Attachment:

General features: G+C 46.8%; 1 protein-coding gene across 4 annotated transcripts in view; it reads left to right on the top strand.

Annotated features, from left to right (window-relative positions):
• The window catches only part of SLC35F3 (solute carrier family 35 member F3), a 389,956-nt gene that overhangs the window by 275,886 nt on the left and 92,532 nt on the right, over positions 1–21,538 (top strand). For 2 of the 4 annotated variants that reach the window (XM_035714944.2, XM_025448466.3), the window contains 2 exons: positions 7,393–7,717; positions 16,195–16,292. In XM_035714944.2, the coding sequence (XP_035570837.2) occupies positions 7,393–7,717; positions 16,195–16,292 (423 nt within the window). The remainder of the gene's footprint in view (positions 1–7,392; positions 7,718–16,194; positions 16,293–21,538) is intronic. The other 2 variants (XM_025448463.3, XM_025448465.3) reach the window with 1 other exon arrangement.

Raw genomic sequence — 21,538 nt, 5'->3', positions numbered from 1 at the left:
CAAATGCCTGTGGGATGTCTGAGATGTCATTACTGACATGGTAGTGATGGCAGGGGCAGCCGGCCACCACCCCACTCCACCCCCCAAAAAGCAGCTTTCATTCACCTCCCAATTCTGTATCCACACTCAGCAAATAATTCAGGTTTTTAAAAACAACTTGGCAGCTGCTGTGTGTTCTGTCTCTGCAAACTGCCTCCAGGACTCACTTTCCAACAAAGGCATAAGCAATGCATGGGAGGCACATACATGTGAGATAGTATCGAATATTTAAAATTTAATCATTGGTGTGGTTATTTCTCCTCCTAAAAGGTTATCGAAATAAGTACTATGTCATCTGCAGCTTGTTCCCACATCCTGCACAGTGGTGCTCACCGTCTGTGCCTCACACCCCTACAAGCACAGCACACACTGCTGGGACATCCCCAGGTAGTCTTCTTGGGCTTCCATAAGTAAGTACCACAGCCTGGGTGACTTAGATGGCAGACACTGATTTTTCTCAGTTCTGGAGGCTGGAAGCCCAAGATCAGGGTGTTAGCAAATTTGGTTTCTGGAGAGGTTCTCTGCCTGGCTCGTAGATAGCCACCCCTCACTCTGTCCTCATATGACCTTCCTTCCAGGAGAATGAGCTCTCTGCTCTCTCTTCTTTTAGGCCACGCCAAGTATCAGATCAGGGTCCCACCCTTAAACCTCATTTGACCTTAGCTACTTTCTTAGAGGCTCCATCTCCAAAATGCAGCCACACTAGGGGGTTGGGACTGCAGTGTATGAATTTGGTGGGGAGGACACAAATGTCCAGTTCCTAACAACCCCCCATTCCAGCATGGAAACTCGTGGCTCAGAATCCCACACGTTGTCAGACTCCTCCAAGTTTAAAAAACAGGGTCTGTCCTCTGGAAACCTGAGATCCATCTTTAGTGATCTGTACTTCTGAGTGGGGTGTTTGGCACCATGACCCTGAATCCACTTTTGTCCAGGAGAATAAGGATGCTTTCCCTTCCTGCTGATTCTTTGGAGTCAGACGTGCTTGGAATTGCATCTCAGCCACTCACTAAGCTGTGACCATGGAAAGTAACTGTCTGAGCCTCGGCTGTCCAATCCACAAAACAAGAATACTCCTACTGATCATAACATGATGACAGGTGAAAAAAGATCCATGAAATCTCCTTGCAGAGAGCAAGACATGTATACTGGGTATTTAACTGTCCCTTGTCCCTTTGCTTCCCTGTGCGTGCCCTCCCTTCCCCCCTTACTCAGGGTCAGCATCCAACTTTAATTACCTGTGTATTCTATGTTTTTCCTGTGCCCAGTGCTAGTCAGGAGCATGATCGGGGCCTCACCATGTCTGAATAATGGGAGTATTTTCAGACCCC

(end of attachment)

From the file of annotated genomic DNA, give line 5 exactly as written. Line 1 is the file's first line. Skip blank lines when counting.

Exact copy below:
CAAATGCCTGTGGGATGTCTGAGATGTCATTACTGACATGGTAGTGATGGCAGGGGCAGCCGGCCACCACCCCACTCCACCCCCCAAAAAGCAGCTTTCATTCACCTCCCAATTCTGTATCCACACTCAGCAAATAATTCAGGTTTTTAAAAACAACTTGGCAGCTGCTGTGTGTTCTGTCTCTGCAAACTGCCTCCAGGACTCACTTTCCAACAAAGGCATAAGCAATGCATGGGAGGCACATACATGTGAGATAGTATCGAATATTTAAAATTTAATCATTGGTGTGGTTATTTCTCCTCCTAAAAGGTTATCGAAATAAGTACTATGTCATCTGCAGCTTGTTCCCACATCCTGCACAGTGGTGCTCACCGTCTGTGCCTCACACCCCTACAAGCACAGCACACACTGCTGGGACATCCCCAGGTAGTCTTCTTGGGCTTCCATAAGTAAGTACCACAGCCTGGGTGACTTAGATGGCAGACACTGATTTTTCTCAGTTCTGGAGGCTGGAAGCCCAAGATCAGGGTGTTAGCAAATTTGGTTTCTGGAGAGGTTCTCTGCCTGGCTCGTAGATAGCCACCCCTCACTCTGTCCTCATATGACCTTCCTTCCAGGAGAATGAGCTCTCTGCTCTCTCTTCTTTTAGGCCACGCCAAGTATCAGATCAGGGTCCCACCCTTAAACCTCATTTGACCTTAGCTACTTTCTTAGAGGCTCCATCTCCAAAATGCAGCCACACTAGGGGGTTGGGACTGCAGTGTATGAATTTGGTGGGGAGGACACAAATGTCCAGTTCCTAACAACCCCCCATTCCAGCATGGAAACTCGTGGCTCAGAATCCCACACGTTGTCAGACTCCTCCAAGTTTAAAAAACAGGGTCTGTCCTCTGGAAACCTGAGATCCATCTTTAGTGATCTGTACTTCTGAGTGGGGTGTTTGGCACCATGACCCTGAATCCACTTTTGTCCAGGAGAATAAGGATGCTTTCCCTTCCTGCTGATTCTTTGGAGTCAGACGTGCTTGGAATTGCATCTCAGCCACTCACTAAGCTGTGACCATGGAAAGTAACTGTCTGAGCCTCGGCTGTCCAATCCACAAAACAAGAATACTCCTACTGATCATAACATGATGACAGGTGAAAAAAGATCCATGAAATCTCCTTGCAGAGAGCAAGACATGTATACTGGGTATTTAACTGTCCCTTGTCCCTTTGCTTCCCTGTGCGTGCCCTCCCTTCCCCCCTTACTCAGGGTCAGCATCCAACTTTAATTACCTGTGTATTCTATGTTTTTCCTGTGCCCAGTGCTAGTCAGGAGCATGATCGGGGCCTCACCATGTCTGAATAATGGGAGTATTTTCAGACCCC